It was a rather astonished Mrs. McMillan who watched daughter Laura, age 3, climb up on the piano bench and find the right notes to a Mitch Miller Christmas song she, Laura, had been listening to. This precociousness led to a love for classicalism that was, at the tender age of 10, intercut with the discovery of George Winston's Windham Hill catalogue. After that, I'm pretty sure the rather daunting young girl's mother was no longer all that amazed when, at 15, her offspring opened a piano studio and began taking on students. At that late date, mater no doubt found a constantly spinning head quite pleasant. Who wouldn't?
Storybook Love: A Pianist Perspective is, then, the sort of thing one would expect from just such a history of events, a CD of classically inflected self-written songs owing much to McMillan's love of Chopin by way of Winston's Autumn. At this, she succeeds much better than, say, Liz Story, harking back to Suzanne Cianni's work instead, though Cianni's more pastorally inclined than McMillan, whose background in the fuller classical oeuvre bids her to craft more highly wrought compositions, often in the form of chases and gambols decorously set, then every so often in stately pensées. The entire CD is solo piano, no overdubs, and one of the things you'll most notice is McMillan's perfect touch in the high register, where exactly the right weight and velocity is everything in order that the reed thin sounds not come across as though tin cans. I can't tell you how many times I've winced when pianists savage that end of the keyboard, even Keith Jarrett on occasion, but Ms. Laura understands the ivories perfectly. Again: that Chopin immersion.
And, sigh!, the longer I listen to Storybook, the more I think I may have to go back and re-evaluate my regard of Winston. I fear I've been harsher than I should've. In fact, I just visited YouTube, lent an ear to Forest's Tamarack Pines, found myself as entranced with him as McMillan and thus I'm quite positive I'll have to self-flagellate in the public square, mortify myself in penance, having at this very moment discovered in the guy a kindredness to some of Wim Mertens' work.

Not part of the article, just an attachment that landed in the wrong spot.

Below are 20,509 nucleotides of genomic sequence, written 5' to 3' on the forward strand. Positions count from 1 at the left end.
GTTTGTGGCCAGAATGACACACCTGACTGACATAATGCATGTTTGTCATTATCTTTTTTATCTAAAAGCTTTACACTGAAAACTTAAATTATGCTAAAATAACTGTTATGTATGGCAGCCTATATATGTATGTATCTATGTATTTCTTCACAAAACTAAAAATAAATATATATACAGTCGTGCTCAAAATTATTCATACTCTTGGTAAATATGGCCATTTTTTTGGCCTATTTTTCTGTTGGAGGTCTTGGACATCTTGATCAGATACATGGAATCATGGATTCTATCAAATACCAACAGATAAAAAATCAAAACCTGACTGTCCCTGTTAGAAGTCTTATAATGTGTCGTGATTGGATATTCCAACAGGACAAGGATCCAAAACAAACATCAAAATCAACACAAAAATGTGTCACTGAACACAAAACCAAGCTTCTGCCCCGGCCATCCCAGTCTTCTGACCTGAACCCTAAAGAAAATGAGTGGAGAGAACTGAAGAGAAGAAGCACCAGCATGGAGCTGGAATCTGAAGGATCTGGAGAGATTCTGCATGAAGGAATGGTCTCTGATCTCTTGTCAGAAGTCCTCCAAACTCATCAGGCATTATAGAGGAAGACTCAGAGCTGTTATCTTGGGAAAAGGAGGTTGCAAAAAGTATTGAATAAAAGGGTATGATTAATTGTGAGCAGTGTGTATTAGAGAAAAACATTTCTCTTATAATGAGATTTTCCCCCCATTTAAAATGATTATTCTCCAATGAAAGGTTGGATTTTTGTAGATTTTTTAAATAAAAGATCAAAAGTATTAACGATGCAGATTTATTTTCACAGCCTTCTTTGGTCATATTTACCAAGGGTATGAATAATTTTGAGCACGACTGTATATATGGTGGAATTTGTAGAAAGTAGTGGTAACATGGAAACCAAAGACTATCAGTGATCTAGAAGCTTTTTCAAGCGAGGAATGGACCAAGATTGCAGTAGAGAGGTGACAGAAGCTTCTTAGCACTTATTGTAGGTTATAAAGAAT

Ah me, ah my, how the follies of youth can come back to mock! On the other hand…COOL!! Look at this new avenue of delight I have before me! Sometimes ignorance is an inadvertent blessing. Thanks, Laura, for being the change agent. Mean it. Now if I can just persuade George to set the cleaver back down for all the snipey things I've said about him over an embarrassingly long period………hey waitaminnit! I have it! The insanity defense! That always works! Yeah, that's the ticket. That's what I'm going with. Oh, and Steve Halpern? Don't expect the same, bubba. Yer stuff is still oatmeal and syrup, God help us.
Edited by: David N. Pyles
Copyright 2014, Peterborough Folk Music Society.
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